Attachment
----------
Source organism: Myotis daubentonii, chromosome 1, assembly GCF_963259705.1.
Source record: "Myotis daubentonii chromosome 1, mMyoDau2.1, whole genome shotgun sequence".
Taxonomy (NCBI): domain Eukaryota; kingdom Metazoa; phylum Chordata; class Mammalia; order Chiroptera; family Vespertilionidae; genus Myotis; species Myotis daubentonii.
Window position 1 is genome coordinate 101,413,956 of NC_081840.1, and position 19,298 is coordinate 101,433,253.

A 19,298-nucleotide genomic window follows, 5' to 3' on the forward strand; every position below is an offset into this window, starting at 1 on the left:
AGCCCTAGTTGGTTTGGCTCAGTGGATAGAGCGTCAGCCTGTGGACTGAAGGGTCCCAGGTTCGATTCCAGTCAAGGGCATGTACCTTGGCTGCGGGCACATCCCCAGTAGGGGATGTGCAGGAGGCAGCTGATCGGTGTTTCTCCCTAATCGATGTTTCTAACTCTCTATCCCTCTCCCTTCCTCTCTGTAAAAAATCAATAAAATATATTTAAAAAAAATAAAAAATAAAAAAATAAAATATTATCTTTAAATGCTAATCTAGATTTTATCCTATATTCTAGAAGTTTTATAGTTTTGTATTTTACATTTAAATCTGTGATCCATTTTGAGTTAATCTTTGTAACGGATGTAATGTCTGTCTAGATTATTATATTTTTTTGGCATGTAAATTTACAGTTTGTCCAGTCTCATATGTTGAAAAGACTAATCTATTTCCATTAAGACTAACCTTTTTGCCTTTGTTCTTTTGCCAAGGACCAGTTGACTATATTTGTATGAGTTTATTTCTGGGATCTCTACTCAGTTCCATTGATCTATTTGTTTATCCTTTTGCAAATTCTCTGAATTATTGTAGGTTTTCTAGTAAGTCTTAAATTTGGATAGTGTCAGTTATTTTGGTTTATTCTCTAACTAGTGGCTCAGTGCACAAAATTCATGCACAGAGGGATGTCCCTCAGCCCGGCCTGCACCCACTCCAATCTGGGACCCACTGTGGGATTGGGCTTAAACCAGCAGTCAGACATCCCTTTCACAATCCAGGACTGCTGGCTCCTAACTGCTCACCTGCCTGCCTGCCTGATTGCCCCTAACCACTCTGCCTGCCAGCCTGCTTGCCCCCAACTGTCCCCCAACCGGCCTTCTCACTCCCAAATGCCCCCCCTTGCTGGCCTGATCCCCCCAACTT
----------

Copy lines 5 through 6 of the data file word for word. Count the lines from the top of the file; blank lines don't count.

A 19,298-nucleotide genomic window follows, 5' to 3' on the forward strand; every position below is an offset into this window, starting at 1 on the left:
AGCCCTAGTTGGTTTGGCTCAGTGGATAGAGCGTCAGCCTGTGGACTGAAGGGTCCCAGGTTCGATTCCAGTCAAGGGCATGTACCTTGGCTGCGGGCACATCCCCAGTAGGGGATGTGCAGGAGGCAGCTGATCGGTGTTTCTCCCTAATCGATGTTTCTAACTCTCTATCCCTCTCCCTTCCTCTCTGTAAAAAATCAATAAAATATATTTAAAAAAAATAAAAAATAAAAAAATAAAATATTATCTTTAAATGCTAATCTAGATTTTATCCTATATTCTAGAAGTTTTATAGTTTTGTATTTTACATTTAAATCTGTGATCCATTTTGAGTTAATCTTTGTAACGGATGTAATGTCTGTCTAGATTATTATATTTTTTTGGCATGTAAATTTACAGTTTGTCCAGTCTCATATGTTGAAAAGACTAATCTATTTCCATTAAGACTAACCTTTTTGCCTTTGTTCTTTTGCCAAGGACCAGTTGACTATATTTGTATGAGTTTATTTCTGGGATCTCTACTCAGTTCCATTGATCTATTTGTTTATCCTTTTGCAAATTCTCTGAATTATTGTAGGTTTTCTAGTAAGTCTTAAATTTGGATAGTGTCAGTTATTTTGGTTTATTCTCTAACTAGTGGCTCAGTGCACAAAATTCATGCACAGAGGGATGTCCCTCAGCCCGGCCTGCACCCACTCCAATCTGGGACCCACTGTGGGATTGGGCTTAAACCAGCAGTCAGACATCCCTTTCACAATCCAGGACTGCTGGCTCCTAACTGCTCACCTGCCTGCCTGCCTGATTGCCCCTAACCACTCTGCCTGCCAGCCTGCTTGCCCCCAACTGTCCCCCAACCGGCCTTCTCACTCCCAAATGCCCCCCCTTGCTGGCCTGATCCCCCCAACTT